It struck me recently...
Parenting isn't easy (understatement of the century...) and it's definitely the case that my partner and I argue more now than we ever did before we had kids. Indeed, a recent study by Care.com found that the average parent will argue with their other half EIGHT TIMES A MONTH over the kids.
The topic most likely to cause couples to argue? Can you guess? How to discipline their child.
Giving in to tantrums and one parent saying 'yes' to a child when the other just said 'no' are also among the top things parents are most likely to disagree over. Other common disagreements between parents stem from not following through on a threat of punishment, and one parent being too strict or shouting. (Oh, these sound woefully familiar).
What really surprised me, though, was that more than three quarters of parents admit to disagreeing or rowing with each other over the upbringing of their child - I've always been inclined to assume that everyone else's families were just sort of sailing along harmoniously, so it's weirdly reassuring to know that that's not necessarily the case.
These are the top ten things that parents are most likely to disagree on, according to the study:
- How to discipline their child
- Giving in to tantrums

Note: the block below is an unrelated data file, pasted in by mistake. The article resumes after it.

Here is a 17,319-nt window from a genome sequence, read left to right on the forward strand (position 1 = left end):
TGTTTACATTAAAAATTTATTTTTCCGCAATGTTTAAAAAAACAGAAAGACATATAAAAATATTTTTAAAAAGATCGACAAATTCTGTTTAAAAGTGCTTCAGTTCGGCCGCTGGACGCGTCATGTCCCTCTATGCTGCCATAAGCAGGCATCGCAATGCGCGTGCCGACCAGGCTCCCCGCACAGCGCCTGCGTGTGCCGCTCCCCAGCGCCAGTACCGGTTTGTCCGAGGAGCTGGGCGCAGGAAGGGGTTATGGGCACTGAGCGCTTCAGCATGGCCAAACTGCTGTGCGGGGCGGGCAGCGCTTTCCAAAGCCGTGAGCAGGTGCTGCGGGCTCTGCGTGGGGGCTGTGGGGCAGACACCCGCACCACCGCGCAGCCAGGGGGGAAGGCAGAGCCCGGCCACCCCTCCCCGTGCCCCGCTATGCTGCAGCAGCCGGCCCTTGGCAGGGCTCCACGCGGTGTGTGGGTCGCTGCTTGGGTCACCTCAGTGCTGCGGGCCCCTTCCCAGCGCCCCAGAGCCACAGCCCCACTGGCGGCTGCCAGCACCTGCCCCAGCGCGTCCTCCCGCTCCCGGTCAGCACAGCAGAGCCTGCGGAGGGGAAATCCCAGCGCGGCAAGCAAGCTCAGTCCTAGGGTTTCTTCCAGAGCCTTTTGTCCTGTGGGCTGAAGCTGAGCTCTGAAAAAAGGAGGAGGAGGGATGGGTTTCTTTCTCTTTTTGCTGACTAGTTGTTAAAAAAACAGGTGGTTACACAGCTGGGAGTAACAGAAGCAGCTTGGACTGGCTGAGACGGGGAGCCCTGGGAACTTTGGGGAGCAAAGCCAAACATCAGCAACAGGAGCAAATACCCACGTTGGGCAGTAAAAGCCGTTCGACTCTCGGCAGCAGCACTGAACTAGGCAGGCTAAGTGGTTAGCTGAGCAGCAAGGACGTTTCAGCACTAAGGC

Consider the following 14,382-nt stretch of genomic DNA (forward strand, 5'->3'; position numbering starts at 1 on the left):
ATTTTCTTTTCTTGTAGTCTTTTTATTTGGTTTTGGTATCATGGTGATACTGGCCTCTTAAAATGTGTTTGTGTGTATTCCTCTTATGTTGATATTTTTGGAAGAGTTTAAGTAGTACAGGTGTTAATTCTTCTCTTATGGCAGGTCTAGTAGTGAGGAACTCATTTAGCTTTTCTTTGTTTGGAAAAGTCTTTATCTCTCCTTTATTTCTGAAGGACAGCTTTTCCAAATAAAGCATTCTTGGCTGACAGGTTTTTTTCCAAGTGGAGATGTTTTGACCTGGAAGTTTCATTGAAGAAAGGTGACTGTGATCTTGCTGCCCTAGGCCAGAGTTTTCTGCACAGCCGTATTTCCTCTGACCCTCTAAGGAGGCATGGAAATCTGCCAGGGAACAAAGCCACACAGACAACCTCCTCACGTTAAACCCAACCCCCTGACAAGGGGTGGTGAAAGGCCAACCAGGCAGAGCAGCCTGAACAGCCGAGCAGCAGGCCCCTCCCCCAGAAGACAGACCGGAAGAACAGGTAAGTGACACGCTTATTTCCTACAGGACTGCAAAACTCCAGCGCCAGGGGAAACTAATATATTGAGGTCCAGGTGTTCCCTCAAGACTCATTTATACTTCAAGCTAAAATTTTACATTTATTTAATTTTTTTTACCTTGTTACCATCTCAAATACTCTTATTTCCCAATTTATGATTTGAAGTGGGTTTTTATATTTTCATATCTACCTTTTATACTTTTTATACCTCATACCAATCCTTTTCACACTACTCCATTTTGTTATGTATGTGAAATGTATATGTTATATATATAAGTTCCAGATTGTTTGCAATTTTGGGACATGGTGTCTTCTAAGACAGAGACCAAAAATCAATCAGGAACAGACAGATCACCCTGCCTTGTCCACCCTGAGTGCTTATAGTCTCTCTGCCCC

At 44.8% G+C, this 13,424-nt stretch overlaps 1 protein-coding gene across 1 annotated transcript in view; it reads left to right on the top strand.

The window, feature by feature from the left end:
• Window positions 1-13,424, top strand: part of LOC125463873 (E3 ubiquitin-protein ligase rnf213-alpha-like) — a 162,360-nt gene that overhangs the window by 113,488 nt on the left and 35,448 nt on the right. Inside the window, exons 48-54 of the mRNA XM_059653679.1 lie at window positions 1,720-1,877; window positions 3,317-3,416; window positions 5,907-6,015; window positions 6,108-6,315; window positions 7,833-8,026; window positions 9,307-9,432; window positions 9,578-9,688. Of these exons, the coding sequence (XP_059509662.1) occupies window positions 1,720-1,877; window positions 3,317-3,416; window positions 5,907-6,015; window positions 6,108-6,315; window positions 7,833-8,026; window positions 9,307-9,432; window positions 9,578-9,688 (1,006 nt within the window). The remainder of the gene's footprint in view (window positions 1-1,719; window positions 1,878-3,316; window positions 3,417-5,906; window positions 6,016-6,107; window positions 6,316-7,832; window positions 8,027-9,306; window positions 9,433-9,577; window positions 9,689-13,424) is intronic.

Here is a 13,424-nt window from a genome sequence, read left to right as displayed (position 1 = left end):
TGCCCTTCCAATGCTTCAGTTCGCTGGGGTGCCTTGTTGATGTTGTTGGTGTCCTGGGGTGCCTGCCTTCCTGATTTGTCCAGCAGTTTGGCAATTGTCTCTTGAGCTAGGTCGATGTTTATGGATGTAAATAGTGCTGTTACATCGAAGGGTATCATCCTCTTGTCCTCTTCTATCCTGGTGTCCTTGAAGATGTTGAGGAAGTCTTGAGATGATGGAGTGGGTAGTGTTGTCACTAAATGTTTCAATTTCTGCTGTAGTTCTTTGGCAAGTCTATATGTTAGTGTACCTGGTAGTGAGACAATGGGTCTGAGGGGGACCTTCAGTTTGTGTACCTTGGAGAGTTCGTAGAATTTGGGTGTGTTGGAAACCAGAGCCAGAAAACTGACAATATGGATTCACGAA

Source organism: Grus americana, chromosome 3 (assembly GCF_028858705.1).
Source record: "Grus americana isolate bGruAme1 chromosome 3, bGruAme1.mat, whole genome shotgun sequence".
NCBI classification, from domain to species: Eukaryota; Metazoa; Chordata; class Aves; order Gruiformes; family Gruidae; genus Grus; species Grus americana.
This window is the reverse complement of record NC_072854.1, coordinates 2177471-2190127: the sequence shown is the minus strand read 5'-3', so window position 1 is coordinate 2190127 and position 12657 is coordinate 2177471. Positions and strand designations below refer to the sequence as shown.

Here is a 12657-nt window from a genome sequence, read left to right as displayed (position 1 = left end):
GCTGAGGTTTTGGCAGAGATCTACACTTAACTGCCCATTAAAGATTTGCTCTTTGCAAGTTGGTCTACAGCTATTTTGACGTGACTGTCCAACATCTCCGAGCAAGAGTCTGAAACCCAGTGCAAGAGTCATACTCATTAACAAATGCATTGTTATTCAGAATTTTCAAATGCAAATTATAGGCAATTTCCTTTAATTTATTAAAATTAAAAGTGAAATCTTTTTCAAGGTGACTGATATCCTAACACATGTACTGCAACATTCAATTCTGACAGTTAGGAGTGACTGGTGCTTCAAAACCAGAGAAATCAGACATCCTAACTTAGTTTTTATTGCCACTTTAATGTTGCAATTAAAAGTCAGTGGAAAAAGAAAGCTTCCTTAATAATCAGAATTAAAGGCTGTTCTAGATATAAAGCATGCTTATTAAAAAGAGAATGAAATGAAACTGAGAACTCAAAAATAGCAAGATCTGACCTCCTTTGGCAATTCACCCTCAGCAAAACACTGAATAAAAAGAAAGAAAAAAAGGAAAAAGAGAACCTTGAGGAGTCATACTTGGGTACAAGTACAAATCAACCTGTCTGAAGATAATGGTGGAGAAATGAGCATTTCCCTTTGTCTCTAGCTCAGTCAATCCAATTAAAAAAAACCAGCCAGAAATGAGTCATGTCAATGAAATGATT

- One parent saying yes to a child when the other had just said no
- One not following through on a threat of punishment
- One parent shouting or being too strict
- Whether to let a baby cry or self-settle
- How much to spend on children at birthdays and Christmas
- Immediately seeing to a crying baby
- Letting a child sleep in parents’ bed
- How to reward children
How much to spend on kids for birthdays or Christmas and how to reward children for good behaviour or work also made the list of row-worthy issues for mums and dads.
And on the topic of how such domestic disputes get resolved, would it surprise you to learn that 51 per cent of parents say they are willing to compromise, while 38 per cent of respondents say Mum is most likely to have the last word?
Interestingly, more than half of the parents polled say their own upbringing is a factor in why they argue with their other half.
“Don’t sweat every battle," advised Liz Fraser from Care.com. "Let some stuff go. But stick to the things you really believe in, and try to find a way to work together on them, not apart.”
Easier said than done, in the heat of the moment. Does any of this ring true for you? What's the number one kid-related issue you're likely to end up having words with your other half over? And has what you row about as a couple changed since you became parents? We'd love to hear your views over on our Facebook page.